Happy Easter, and don’t forget to click on this  link !!! Because otherwise, this Easter the eggs will come to hunt you !!! :)

  • http://www.facebook.com/andrey.arutyunyan Andrey Arutyunyan

    My congratulations, but..:)
    Requires iOS 3.1 or later but the game doesnt launch on iPhone 3G with iOS 3.1.3.and let`s do iPad version please:)

  • Illusive Man

    At first, I thought it was an April Fool… Then my calendar reminded me that 6th of April is a bit late for this.
    I don’t have any iThing anyway. At least it’s a funny story for the blog.
    Hope that your cool programmer will find his girl/boy-friend … but after project E’s release so he’ll stay focus on the game :D
    Why is E3 always set in June ? April is a good month for announcement too.

  • Anonymous

    I’ve forwarded the link to everyone I know with an iPhone… so that’s one potential download.

  • Arne

    Shame I don’t have iPod. Still congratulations! to publish a few month’s work without actually making money…that means either you initially believed this game was gonna make you filthy rich, or there’s a screw loose at the CEO’s. Nice to see what Project E was though. Happy Easter!

    • http://www.lar.net/ Swen Vincke

      I’d say there’s more than one screw loose in the CEO. I really did think of it as a shortcut to learn the Iphone/Apple pipeline, and since there were at least three screw-ups in the entire process which could be very damaging for a big release, it was probably worth it. What else would you call releasing a free-to-play game with in-game monetization but not switching on the monetization-setting in the configuration screen (because you don’t know you need to), to then realize that you can’t just switch it on just like that ?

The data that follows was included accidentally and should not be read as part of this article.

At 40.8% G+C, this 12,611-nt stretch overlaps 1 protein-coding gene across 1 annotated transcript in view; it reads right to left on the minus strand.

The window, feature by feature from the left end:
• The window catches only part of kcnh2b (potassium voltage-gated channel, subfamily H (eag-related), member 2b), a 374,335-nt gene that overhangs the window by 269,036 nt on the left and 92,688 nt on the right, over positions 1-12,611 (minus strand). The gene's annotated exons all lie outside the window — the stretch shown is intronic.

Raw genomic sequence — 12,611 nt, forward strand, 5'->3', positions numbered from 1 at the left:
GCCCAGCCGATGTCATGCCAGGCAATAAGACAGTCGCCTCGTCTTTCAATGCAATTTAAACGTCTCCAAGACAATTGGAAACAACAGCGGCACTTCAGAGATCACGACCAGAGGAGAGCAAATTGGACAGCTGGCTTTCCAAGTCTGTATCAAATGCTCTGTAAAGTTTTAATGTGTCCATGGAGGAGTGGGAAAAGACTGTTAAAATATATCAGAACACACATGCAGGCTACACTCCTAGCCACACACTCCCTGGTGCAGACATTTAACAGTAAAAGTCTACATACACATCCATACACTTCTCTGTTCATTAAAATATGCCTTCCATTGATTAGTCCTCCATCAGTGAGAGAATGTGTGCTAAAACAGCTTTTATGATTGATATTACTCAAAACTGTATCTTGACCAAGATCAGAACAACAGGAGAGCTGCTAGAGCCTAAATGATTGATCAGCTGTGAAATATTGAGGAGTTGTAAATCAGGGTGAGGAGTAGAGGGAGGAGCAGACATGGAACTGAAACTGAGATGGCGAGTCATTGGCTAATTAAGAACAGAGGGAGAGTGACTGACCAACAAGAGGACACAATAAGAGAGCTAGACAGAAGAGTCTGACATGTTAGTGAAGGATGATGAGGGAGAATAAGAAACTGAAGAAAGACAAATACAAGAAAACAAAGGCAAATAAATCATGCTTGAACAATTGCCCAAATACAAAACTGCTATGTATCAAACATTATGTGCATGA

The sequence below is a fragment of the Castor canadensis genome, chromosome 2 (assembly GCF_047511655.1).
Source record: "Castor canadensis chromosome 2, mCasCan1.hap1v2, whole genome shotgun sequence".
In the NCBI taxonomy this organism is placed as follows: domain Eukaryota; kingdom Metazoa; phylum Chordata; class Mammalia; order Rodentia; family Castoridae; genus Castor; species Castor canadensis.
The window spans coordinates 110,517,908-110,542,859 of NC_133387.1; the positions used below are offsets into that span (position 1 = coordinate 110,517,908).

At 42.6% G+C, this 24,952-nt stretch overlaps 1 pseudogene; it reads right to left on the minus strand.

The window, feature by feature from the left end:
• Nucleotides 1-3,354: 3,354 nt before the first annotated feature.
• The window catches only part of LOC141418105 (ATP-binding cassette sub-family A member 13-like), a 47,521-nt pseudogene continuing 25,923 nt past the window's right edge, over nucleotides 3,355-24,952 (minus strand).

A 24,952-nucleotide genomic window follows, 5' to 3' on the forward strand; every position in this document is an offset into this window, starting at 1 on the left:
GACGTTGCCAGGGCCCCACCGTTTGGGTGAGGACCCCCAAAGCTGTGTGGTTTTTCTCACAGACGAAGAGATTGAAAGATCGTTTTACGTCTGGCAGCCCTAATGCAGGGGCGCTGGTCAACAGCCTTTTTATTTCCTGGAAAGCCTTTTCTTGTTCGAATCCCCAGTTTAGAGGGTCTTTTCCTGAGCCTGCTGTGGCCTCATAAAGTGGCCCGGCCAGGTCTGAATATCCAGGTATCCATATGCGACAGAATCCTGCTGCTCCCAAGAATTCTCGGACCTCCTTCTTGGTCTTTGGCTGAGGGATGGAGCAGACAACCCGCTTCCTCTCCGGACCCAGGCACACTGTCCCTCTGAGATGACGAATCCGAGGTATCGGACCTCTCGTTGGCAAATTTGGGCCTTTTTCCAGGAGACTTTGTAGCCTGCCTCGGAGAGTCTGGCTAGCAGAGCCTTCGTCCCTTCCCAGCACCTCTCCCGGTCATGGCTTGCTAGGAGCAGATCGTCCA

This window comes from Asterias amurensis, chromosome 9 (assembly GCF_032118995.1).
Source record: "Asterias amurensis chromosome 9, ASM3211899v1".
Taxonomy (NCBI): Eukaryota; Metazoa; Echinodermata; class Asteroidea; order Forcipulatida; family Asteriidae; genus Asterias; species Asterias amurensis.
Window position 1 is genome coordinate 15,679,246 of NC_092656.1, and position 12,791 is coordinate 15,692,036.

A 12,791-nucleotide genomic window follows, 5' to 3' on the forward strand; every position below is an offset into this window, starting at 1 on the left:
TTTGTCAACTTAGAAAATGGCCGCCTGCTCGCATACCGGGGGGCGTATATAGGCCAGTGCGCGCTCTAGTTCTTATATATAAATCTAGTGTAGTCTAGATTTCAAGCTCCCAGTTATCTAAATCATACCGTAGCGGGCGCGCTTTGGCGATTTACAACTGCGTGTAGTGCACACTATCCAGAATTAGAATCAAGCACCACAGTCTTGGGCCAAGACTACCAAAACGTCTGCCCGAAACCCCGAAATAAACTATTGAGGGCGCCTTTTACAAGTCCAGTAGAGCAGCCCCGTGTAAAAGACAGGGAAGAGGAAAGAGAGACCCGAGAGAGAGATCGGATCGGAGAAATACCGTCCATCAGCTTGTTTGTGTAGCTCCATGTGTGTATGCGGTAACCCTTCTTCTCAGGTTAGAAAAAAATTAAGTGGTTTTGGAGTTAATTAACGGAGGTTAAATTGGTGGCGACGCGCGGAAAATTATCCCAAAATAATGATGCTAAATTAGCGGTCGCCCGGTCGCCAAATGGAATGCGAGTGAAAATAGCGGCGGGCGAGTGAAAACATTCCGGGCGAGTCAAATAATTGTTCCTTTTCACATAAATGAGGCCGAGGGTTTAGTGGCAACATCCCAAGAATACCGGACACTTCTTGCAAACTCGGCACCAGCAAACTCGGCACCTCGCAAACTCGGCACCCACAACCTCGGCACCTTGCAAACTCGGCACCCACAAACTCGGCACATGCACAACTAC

Easter Egg Invaders isn’t project E though ;)  

      • Arne

         I already found the thought of DC running on Easter Engine a bit strange. If you’re happy to discover the Apple ways, you’ve succesfully done so. I never did so myself but I’m working on a project that involves a GUI for smartphones; it took weeks before the Apple guys gave permission for the app to launch.
        and finally, trace,syso,printf,alert,write,whatever(“Happy Easter!”);

  • Arne

     An article this morning on apps for IOS: most devs lose money in this business…